FIG. 3 is another chart on which oxidation resistance in natural gas at 1800 penetration in mils being plotted against time in thousands of hours;
FIG. 4 is a fragmentary, transverse sectional view of a gas turbine engine shell, shroud block and turbine bucket in which the shroud block is coated with an alloy of this invention on the surface portion opposed to the bucket tip;
FIG. 5 is a plan view of a thermal fatigue test specimen employed in evaluation of alloys of this invention and those of the prior art as filler weld materials with the results shown on FIG. 1; and,
FIG. 6 is a sectional view of the specimen of FIG. 5 taken on line 6--6 thereof.
Production of an alloy of this invention may be the choice of the operator but in accordance with my present practice a melt of cobalt, chromium, nickel, tantalum and carbon is prepared under vacuum i.e. by vacuum induction melting. Cerium or misch metal is added near the end of the melt. The ingot is then remelted a second time to promote homogenization and structure refinement for successful primary breakdown. The resulting billets are processed to various wrought shapes; bar and weld wire. Alternatively, the ingot may be converted to powder form.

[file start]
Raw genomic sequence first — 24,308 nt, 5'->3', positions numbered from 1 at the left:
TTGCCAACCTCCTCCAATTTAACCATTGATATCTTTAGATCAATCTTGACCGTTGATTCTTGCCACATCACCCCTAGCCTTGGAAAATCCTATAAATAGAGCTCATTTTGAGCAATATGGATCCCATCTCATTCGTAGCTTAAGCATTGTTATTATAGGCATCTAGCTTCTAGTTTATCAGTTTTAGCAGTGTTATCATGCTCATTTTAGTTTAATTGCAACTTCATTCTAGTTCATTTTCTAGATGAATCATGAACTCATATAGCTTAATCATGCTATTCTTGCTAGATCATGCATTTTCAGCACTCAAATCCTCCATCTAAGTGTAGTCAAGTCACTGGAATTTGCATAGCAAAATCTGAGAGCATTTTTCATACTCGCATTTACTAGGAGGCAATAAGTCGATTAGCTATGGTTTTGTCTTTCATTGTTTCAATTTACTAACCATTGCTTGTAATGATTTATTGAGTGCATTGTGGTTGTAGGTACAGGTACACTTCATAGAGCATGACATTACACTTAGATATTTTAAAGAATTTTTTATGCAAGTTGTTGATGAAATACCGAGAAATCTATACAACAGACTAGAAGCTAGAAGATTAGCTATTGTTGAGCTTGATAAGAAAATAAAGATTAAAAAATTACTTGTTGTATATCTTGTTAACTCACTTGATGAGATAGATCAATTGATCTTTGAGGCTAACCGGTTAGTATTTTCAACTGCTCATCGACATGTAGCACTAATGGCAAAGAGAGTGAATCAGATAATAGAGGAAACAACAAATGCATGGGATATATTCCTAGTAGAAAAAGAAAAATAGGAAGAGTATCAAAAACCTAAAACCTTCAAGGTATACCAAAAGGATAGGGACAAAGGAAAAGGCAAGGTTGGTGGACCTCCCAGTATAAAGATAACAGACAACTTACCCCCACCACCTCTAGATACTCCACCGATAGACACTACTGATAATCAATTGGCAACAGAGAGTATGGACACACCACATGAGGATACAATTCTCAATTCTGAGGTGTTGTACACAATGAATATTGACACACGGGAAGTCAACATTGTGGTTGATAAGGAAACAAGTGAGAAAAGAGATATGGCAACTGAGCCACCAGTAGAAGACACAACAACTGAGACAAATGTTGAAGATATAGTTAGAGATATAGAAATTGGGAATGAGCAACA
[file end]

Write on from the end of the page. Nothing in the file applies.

When these new alloys are applied as overlay coatings to gas turbine shroud blocks and the like, I prefer to use low pressure (i.e. vacuum) plasma spray, electron beam physical vapor deposition (PVD), or argon-shrounded plasma spray. Various suitable alternatives are available as described in the textbook Vapor Deposition by Powell et al [(John Wiley & Sons, Inc., pages 242-246 (1966)] and "Low Pressure Plasma Spray Coatings for Hot Corrosion Resistance"--Smith et al [Trans. 9th Int. Spraying Conference, page 334 (1980)].
In using weld wire of this invention in repairing cracks in cast alloy bodies, my preference is to employ gas-tungsten-arc practice, but those skilled in the art will understand that other procedures may be used so long as welds of requisite strength, ductibility, and integrity are provided.